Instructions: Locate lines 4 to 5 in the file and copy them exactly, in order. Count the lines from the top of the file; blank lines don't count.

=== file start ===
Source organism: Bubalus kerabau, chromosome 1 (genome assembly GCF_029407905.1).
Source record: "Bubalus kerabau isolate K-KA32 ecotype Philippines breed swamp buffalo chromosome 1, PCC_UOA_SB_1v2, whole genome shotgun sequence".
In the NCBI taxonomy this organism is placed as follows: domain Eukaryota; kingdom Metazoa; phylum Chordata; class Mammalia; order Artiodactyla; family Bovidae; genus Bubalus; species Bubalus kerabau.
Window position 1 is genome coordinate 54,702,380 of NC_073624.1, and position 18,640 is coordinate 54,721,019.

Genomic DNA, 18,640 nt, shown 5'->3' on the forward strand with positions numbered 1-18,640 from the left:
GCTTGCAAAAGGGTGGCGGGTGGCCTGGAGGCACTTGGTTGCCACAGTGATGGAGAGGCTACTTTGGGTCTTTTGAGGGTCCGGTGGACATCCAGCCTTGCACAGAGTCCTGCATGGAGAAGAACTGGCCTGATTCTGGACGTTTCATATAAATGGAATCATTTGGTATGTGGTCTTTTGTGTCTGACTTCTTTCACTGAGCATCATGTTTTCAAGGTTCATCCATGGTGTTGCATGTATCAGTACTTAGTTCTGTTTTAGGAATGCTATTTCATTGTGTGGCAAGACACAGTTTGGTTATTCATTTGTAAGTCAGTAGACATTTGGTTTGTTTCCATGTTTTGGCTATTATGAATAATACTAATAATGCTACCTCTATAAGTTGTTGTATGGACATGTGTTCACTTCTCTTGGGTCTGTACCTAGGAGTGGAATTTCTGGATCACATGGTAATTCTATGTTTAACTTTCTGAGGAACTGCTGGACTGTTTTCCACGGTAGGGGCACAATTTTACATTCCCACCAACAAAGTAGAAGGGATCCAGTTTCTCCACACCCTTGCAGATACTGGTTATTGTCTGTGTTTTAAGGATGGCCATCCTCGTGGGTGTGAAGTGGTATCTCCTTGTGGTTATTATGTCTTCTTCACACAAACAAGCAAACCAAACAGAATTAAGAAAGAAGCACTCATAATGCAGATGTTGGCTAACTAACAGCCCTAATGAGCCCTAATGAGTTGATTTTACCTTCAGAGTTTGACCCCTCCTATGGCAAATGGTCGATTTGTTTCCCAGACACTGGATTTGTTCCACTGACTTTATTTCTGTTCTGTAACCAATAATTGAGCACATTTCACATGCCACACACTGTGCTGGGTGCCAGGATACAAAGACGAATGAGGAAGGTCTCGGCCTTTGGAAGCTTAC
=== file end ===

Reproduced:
Window position 1 is genome coordinate 54,702,380 of NC_073624.1, and position 18,640 is coordinate 54,721,019.

Genomic DNA, 18,640 nt, shown 5'->3' on the forward strand with positions numbered 1-18,640 from the left: